Code Table 4.10 = 1, 4, 7 8, 9, ..

These are not supported. Although adding support for 1, 4, 7, 8 and 11 seems easy. However, I have not seen these values used.

-ave (dt) (output)

This option has been replaced by a macro that calls "-time_processing 0 1 (dt) (output)".

-fcst_ave (dt) (output)

This option has been replaced by a macro that calls "-time_processing 0 2 (dt) (output)".

Minutes and Seconds

There is no minutes time unit. Wgrib2 uses the standard GrADS names for time units which means the "mn" is the unit for minutes. Unfortunately it is too easy to confuse "mn" with the month time unit. When there is a real need for minutes, then "mn" will be added.

Fast Averaging

Suppose we have a month of analyses at 3 hour intervals and want to make a monthly mean for Nov. 2014. Using the above approach, the steps would be

1.  cat narr.201411????.grb2 >tmp.grb2
2.  wgrib2 tmp.grb2 |  \
3.     sort -t: -k4,4 -k5,5 -k6,6 -k3,3 | \
4.     wgrib2 tmp.grb -i -set_grib_type c3 -ave 3hr narr.201411

The first line creates a file with all the data.
The second line make an inventory.
The third line sorts the inventory in the order for -ave to process.
The fourth line makes the average by processing data in the order
  determined by the inventory created by line 3.

The above approach processes one average at a time and requires a minimal amout of memory. However, if you count the I/O operations, you find that there are 4 I/O operations for every field as well as the writes of the monthly means. In addition, the read (line 4) is random access.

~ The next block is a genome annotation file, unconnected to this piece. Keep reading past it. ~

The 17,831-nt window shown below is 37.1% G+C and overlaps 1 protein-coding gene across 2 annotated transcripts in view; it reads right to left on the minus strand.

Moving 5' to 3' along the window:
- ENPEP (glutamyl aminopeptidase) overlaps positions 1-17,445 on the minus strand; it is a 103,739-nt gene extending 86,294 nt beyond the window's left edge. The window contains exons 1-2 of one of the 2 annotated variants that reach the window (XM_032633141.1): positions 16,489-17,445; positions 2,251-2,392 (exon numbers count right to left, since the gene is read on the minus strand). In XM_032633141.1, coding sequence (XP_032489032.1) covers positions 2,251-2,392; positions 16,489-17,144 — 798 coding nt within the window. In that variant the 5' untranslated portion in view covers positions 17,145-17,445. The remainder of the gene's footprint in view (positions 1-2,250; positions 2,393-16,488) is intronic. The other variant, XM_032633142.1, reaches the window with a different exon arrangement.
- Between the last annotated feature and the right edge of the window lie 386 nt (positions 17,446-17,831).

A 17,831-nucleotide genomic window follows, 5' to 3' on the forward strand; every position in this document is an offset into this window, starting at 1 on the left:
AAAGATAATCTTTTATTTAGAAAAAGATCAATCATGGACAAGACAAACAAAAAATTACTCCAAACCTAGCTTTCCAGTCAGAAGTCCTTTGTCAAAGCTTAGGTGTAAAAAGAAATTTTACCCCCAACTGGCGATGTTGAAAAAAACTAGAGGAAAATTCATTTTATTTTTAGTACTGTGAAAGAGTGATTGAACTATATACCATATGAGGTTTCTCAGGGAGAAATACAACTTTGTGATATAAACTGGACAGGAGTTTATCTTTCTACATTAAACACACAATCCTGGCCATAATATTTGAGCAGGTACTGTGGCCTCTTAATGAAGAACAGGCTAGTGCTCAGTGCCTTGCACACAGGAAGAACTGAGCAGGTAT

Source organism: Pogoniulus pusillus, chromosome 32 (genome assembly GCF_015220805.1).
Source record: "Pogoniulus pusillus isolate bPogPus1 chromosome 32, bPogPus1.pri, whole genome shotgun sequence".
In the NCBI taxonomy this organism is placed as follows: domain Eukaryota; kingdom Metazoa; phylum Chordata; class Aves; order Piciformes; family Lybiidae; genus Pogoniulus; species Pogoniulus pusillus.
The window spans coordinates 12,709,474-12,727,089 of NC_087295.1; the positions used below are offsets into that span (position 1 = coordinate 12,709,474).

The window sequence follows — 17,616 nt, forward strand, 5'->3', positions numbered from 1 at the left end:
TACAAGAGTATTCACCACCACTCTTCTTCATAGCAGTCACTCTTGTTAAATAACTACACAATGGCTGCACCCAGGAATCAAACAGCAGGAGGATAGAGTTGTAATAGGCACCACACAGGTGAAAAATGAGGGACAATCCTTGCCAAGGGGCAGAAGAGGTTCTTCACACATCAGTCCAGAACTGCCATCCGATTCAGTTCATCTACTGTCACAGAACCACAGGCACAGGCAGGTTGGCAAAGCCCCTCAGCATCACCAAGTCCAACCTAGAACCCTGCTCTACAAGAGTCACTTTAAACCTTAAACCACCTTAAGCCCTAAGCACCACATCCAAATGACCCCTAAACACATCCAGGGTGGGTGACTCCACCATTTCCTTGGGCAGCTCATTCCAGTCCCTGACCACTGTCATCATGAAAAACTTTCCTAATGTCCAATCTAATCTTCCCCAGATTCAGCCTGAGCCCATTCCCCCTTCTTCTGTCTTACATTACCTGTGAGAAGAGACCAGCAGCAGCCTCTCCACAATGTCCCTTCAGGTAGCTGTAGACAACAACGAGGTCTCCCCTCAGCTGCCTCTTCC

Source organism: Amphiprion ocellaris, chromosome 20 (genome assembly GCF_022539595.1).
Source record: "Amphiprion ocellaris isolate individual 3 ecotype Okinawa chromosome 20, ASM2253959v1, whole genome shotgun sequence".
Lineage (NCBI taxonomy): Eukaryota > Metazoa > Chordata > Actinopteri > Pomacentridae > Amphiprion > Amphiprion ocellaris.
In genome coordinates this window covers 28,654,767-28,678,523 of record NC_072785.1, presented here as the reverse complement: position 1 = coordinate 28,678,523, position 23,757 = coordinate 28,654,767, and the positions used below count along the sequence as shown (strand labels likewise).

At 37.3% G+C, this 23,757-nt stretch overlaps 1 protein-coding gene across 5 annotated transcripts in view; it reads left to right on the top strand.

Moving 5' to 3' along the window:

HPC file systems are very fast for large files that are read sequentially. On the other hand, HPC file systems are horrible for small random access reads like in the previous example. Making monthly means by averaging 3 hourly NARR data was taking about three quarters of an hour on a multi-million dollar machine. The problem was that the file system was optimized for large sequential reads rather than small random-access reads. The following shows another approach.

1.  cat narr.201411????.grb2 | \
2.     wgrib2 - \
3.        -if_fs ":HGT:200 mb:" -ave 3hr narr.201411 \
4.        -if_fs ":UGRD:200 mb:" -ave 3hr narr.201411 \
5.        -if_fs ":VGRD:200 mb:" -ave 3hr narr.201411 \
6.        -if_fs ":TMP:200 mb:" -ave 3hr narr.201411 

The first line copies the data in chronological order and
   writes it to the pipe.
The second line has wgrib2 read the grib data from the pipe.